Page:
Deer Season is Here

Oct 23, 2018

Credit Nelson Sigelman

In October, my life on Martha’s Vineyard undergoes a seasonal transition that reflects changed outdoor priorities. It is a natural shift brought on by shorter days and cooling waters. Fishing season gives way to deer hunting season.

My preparations began weeks ago. I emptied out our shed and repacked it. I moved gardening equipment, which got little use by me, and the flotsam and jetsam of various do-it-yourself projects, into the corners. Out came five deer stands.

Our archery season began on October first on Cape Cod and the Islands, two weeks earlier than in the past. All part of an effort to reduce the growing deer herd. State wildlife officials, public health officials and local residents, many of whom have no interest in hunting but hate the ticks that feed on deer, had pressed for the earlier start.

I didn’t take advantage of the extra weeks. Our unexpected hot and humid weather was not conducive to my hunting frame of mind. Sort of like trying to celebrate Christmas in Los Angeles. A New Englander needs to smell cold air.

Unlike fishing, warm weather complicates hunting. Once, late at night I jammed a striped bass into our refrigerator to keep it cold. In a note, I promised my understanding wife Norma to clean the fish in the morning. It does not work that way with deer.

I was able to hang the first deer I shot this season in a new community cooler provided by the Island Grown Initiative, a nonprofit that supports food self-sufficiency on Martha’s Vineyard. For $50, the IGI gives a hunter access to a cooler all season. The fee is waived if the hunter donates a deer to the IGI venison donation program, which provides meat to the island food pantry.

I’m happy to be back in the woods. Hanging a deer stand in a familiar oak tree fills me with optimism for another season. And at sixty seven years I’m happy that I’m still fit enough to clamber up a tree.

Archery is followed by the shotgun and black powder seasons. Hunting ends on the last day of December. Till then I expect to spend many hours letting the world, and an occasional deer, pass me by.

It may seem a stretch to equate deer hunting with meditation, but time spent in a treestand lends itself to deep thought surrounded by nature.

A hunter outfitted in camouflage is likely to experience just as much personal growth as an individual in yoga pants sitting in a pretzel leg position at a costly retreat. The added bonus is being able to stock the freezer with fresh venison. The exception is the hunter who passes time playing video games on a smartphone — he can pretty much expect to stay at the bottom of the four stages of enlightenment.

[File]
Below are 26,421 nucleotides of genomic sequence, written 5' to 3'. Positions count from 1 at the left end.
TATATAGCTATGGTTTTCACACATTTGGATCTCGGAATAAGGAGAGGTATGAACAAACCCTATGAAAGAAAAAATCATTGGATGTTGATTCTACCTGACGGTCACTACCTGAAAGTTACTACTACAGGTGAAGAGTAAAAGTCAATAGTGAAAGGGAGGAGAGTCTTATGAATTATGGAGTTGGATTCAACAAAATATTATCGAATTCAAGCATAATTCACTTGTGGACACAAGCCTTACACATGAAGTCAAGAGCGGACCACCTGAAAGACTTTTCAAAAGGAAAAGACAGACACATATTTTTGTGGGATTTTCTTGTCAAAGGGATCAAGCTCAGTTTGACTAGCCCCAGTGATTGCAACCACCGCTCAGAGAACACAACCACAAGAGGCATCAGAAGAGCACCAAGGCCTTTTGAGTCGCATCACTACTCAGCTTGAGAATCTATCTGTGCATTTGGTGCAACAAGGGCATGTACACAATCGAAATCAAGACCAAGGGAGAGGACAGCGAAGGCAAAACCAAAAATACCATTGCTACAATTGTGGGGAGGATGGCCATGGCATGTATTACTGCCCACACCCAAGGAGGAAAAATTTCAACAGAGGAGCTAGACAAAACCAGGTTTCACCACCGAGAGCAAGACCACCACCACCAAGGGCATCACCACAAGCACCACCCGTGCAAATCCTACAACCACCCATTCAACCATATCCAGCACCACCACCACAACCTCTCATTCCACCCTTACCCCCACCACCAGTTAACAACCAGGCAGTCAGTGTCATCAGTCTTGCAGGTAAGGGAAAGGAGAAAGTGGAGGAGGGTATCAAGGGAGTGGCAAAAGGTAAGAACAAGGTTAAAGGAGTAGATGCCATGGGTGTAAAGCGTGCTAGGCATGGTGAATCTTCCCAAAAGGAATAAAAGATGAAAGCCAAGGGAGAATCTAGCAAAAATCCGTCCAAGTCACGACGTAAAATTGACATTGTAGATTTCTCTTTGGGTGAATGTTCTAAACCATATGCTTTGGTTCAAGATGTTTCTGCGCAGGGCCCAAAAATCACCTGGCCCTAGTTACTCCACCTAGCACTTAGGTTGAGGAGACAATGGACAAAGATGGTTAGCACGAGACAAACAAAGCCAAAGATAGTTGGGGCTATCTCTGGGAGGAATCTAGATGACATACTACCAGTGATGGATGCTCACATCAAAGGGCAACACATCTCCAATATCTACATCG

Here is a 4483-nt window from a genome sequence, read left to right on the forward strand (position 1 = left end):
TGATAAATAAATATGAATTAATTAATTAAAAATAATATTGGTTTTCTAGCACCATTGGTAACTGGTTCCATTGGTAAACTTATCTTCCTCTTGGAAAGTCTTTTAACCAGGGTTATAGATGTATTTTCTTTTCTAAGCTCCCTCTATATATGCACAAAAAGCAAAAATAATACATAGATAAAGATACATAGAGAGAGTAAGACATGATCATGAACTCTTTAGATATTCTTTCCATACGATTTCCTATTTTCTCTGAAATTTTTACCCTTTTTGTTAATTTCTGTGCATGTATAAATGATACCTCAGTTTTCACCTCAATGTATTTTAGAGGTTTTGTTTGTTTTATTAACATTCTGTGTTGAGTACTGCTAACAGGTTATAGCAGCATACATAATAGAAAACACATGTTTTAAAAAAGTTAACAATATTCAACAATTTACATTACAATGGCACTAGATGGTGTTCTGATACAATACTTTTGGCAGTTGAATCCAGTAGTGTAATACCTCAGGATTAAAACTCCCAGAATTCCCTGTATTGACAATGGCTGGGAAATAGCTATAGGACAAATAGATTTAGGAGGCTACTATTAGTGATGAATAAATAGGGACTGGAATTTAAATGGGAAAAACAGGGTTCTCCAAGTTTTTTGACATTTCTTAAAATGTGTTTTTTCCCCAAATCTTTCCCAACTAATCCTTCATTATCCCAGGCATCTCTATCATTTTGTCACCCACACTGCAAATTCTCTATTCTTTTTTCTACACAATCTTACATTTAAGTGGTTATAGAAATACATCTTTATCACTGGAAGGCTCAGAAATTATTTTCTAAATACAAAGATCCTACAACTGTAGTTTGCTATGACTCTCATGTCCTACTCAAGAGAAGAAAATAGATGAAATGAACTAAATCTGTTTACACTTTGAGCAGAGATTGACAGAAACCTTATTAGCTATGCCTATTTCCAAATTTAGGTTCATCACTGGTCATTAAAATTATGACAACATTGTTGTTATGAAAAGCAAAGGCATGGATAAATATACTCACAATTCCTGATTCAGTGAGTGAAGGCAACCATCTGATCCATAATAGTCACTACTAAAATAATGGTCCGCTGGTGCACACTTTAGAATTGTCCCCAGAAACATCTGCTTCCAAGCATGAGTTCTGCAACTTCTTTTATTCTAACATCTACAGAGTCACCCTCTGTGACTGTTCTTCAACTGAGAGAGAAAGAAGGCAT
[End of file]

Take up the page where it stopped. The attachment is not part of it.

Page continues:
I enjoy deer hunting because so few modern activities require that we remain absolutely still and attuned to our environment. Success is grounded in stealth and keen observation. Sitting quietly. Turning slowly. Distinguishing the tell-tale steps of a deer from the rustling of a squirrel.

Last season, on one November morning I hooked into my safety line and climbed quickly into my tree stand, then settled in with my bow across my lap. I waited for dawn to lift the darkness. A whippoorwill sang in the distance. Its haunting cry adds immeasurably to the Island hunting experience.

The morning was still. I heard a deer walking through a tangle of pines down a facing hill. I peered through the darkness. The footsteps were heavy and deliberate.

The deer walked in my direction and stopped about twelve yards from my tree. I did not dare move.

The faint edge of dawn was beginning to appear. A large, twelve-point buck began to take shape. It was, as my southern friends say, so quiet you could hear a frog fart.

If I lifted my bow arm I was certain the deer would catch my movement, or pick out the rustling of fabric, or the sound of my beating heart. My best strategy was to wait.

The buck stood stationary for a considerable time as though deep in thought, then moved away slowly in its same direction of travel. I picked up my bow and for a moment thought I might have a shot, but the angle was not favorable. Rather than risk a poor hit I chose to wait for another day.

I told myself, there is always next season. And now it has arrived.

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For more information on the Island Grown Initiative deer donation program go to www.igimv.org. Nelson Sigelman is a resident of Vineyard Haven and the author of “Martha’s Vineyard Outdoors, Fishing, Hunting and Avoiding Divorce on a Small Island.”